A foundation built by the “poor concrete-mixer” or shovels on the ground
This image demonstrates once again that generosity and volunteerism can be misapplied. When we witness shovel mixing of concrete on the ground we ask: “Would you allow a school in Atlanta, St. Louis or Sacramento to be built with this method?”
Then why is it OK to raise money, recruit volunteers and then not use the technology that we enjoy in the US to build a stronger foundation?
We realize that limited financial resources create many of these issues, but just kicking the concrete quality issue down the road doesn’t seem to be a very sustainable practice. Many times this practice has proven to be a waste of resources when we are forced to rebuild following a disaster.
We can understand the difficulty of getting every home constructed with a strong foundation, but something as large and important as a school should be targeted for better construction technology.
We attended an event the other day where the architects were suggesting that schools and churches be built as disaster evacuation and relief sites. If the foundation is poorly produced and it falls down like all the houses in town, then what good is that plan?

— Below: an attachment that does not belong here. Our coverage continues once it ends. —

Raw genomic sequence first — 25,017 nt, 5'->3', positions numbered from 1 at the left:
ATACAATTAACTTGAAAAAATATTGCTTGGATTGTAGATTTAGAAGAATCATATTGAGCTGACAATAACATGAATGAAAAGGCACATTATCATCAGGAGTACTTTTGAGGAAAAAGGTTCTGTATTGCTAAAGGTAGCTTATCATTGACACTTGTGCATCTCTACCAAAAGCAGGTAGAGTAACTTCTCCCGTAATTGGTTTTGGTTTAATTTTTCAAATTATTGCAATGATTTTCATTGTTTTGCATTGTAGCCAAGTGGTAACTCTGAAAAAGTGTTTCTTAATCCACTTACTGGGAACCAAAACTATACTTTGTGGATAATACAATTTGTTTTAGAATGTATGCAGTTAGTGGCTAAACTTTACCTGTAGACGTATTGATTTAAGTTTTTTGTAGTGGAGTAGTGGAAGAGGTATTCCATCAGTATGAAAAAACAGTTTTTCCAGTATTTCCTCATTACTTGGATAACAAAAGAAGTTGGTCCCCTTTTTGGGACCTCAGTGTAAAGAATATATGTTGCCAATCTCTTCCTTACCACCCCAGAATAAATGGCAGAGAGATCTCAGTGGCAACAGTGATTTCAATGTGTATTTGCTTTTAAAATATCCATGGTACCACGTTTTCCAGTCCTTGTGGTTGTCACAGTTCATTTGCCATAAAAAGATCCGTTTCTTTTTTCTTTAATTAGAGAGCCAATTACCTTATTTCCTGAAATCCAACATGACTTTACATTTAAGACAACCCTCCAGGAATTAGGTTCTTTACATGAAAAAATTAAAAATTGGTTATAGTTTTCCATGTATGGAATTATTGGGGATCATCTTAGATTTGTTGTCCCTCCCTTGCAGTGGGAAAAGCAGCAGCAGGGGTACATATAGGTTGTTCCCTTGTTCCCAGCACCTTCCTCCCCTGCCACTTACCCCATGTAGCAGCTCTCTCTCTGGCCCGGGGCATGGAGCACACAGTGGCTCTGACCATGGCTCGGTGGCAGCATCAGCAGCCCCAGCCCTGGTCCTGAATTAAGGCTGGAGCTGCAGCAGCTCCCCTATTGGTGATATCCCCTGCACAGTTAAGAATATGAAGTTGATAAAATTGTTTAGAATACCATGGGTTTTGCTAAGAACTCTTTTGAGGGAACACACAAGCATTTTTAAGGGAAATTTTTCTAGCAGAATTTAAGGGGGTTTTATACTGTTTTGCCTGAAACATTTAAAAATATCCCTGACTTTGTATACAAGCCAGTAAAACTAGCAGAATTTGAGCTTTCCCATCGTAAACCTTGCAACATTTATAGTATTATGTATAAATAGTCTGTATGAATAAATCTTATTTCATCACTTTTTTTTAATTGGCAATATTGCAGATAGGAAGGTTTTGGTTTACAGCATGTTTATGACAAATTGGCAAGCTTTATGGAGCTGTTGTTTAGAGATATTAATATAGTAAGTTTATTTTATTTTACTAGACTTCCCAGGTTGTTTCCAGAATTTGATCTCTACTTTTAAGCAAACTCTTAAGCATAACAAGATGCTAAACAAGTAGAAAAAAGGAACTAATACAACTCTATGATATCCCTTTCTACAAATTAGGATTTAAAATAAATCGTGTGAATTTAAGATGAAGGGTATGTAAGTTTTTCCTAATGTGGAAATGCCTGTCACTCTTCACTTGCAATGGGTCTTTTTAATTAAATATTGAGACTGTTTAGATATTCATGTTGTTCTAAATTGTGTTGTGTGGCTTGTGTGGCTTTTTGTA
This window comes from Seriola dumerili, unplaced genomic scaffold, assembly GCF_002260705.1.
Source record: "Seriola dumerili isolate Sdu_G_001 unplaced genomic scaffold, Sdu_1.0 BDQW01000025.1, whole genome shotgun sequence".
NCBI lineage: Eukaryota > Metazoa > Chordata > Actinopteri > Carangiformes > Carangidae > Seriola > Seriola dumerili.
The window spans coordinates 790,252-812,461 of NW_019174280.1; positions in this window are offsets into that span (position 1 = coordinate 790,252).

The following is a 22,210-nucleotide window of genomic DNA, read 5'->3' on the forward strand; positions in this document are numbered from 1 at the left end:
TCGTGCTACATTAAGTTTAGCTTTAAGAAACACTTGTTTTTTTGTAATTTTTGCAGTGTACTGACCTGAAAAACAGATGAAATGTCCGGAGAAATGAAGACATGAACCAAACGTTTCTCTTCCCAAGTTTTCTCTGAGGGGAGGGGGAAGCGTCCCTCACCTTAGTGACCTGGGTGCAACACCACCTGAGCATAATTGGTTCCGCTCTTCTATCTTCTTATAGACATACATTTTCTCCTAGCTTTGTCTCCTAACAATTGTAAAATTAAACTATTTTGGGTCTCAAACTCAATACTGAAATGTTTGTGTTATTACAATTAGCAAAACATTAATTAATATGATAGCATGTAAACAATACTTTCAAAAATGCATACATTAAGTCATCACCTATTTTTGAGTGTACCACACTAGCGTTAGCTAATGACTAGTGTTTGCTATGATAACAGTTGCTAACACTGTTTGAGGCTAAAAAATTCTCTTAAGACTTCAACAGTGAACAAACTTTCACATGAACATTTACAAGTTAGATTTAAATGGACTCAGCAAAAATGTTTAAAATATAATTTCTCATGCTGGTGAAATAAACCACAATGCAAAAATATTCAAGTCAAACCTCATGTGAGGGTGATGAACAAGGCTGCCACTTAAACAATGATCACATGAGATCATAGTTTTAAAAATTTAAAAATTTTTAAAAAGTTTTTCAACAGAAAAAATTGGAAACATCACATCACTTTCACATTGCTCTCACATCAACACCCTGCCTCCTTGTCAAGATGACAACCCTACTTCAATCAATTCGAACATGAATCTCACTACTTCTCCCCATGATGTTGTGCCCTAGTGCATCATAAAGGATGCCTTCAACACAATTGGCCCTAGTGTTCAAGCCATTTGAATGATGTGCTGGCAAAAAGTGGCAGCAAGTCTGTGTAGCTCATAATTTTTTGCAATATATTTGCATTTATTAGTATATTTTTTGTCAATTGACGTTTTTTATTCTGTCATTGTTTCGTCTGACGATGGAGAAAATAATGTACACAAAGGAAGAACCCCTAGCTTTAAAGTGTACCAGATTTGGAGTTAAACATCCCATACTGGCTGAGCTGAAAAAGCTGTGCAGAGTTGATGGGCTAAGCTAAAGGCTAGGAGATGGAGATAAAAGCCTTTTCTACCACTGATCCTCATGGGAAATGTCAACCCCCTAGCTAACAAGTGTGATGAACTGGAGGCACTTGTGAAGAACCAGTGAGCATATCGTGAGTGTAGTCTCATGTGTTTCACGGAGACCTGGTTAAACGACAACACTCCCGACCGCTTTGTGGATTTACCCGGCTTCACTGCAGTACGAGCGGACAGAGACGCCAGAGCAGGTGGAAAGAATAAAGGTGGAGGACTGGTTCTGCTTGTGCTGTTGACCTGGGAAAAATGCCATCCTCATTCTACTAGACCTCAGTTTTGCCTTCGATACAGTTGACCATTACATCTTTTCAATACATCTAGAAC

These school projects need generous donors who will fund local entrepreneurs to become partners in the nations concrete supply chain. Help them to own and operate appropriately scaled equipment that will take the shovels out of the hands of volunteers and create foundations that will sustain an earthquake, flood or hurricane. There is plenty of other work that volunteers can do besides attempting to stir concrete mixes on the ground.
Until we change our thinking concerning local supply chain management and economic growth we will never cure the poorest concrete on earth. Are you thinking the same way?